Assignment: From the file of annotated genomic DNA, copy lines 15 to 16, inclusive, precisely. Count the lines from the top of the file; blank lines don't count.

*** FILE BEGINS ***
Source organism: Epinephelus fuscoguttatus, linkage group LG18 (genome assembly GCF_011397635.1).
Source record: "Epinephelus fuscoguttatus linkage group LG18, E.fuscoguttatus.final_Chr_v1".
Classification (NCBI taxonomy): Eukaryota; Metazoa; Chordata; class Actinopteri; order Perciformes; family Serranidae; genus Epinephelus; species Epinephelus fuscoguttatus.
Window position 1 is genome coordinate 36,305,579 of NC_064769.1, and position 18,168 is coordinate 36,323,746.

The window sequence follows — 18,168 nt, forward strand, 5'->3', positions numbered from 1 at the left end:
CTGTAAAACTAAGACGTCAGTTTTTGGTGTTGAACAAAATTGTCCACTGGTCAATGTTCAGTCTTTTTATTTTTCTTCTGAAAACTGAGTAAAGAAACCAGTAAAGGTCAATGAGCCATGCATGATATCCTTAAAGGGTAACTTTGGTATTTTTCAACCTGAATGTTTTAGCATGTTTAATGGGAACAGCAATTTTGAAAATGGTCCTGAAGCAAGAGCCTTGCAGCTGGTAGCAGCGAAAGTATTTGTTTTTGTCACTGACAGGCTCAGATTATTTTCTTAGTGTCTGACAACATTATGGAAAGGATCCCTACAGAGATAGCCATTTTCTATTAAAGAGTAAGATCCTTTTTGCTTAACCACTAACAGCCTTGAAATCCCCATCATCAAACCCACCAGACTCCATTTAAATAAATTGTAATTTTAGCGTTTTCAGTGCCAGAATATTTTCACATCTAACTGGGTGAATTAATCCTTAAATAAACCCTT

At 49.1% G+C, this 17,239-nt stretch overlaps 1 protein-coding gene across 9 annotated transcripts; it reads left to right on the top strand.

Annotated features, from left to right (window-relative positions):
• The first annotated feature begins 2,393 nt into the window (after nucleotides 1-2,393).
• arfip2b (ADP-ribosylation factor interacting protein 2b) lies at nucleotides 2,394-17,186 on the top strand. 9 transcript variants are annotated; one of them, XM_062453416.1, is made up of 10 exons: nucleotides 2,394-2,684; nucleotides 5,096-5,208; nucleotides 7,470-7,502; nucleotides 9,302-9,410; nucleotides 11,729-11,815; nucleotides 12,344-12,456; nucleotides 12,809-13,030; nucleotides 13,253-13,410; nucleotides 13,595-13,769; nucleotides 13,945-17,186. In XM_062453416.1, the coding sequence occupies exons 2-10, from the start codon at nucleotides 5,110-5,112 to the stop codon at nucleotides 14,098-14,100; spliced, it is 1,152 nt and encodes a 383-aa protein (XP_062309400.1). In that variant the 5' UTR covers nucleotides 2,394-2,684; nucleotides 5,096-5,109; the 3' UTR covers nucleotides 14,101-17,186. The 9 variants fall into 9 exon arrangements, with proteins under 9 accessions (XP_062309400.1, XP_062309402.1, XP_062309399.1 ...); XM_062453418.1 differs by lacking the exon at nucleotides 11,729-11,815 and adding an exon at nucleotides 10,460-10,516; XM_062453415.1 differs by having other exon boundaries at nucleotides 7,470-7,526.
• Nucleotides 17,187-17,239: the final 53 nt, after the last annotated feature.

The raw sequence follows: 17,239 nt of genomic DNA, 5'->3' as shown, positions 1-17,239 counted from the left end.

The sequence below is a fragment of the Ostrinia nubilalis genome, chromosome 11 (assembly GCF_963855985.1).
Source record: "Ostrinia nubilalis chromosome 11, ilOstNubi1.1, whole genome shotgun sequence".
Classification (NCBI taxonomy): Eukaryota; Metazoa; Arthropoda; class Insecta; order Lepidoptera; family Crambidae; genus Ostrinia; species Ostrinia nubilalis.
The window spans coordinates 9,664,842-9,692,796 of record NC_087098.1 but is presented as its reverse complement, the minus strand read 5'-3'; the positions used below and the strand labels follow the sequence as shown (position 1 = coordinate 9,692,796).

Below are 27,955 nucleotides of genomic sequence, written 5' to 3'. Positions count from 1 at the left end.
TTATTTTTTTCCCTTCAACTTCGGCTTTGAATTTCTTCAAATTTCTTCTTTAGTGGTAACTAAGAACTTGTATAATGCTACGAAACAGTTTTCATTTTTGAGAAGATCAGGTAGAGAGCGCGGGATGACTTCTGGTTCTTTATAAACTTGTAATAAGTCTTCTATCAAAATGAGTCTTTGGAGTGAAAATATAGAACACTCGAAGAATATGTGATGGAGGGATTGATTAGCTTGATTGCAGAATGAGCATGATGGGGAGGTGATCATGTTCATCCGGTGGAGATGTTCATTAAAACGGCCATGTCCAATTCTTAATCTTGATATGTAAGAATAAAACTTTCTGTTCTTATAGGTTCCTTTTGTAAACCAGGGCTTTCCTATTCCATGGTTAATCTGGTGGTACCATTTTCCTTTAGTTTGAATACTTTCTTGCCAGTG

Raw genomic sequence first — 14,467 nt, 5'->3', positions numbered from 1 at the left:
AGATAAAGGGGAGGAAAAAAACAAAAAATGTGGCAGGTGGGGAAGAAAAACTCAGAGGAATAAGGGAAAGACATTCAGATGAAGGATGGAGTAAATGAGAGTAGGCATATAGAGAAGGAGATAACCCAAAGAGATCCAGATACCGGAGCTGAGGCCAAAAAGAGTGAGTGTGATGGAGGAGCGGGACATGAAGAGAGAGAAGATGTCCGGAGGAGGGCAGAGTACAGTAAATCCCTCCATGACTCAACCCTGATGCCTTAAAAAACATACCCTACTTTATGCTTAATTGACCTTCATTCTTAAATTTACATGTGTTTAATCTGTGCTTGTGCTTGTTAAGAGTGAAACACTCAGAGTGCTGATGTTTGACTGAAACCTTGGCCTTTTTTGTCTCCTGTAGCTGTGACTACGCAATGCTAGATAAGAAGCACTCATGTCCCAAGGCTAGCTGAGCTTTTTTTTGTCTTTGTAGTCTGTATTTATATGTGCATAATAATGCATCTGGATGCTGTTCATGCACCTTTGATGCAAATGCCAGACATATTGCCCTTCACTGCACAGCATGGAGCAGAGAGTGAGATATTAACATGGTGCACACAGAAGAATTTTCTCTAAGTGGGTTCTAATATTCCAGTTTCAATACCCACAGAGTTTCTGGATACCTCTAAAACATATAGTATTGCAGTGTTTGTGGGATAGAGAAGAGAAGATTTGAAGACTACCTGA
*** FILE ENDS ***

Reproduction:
Classification (NCBI taxonomy): Eukaryota; Metazoa; Arthropoda; class Insecta; order Lepidoptera; family Crambidae; genus Ostrinia; species Ostrinia nubilalis.
The window spans coordinates 9,664,842-9,692,796 of record NC_087098.1 but is presented as its reverse complement, the minus strand read 5'-3'; the positions used below and the strand labels follow the sequence as shown (position 1 = coordinate 9,692,796).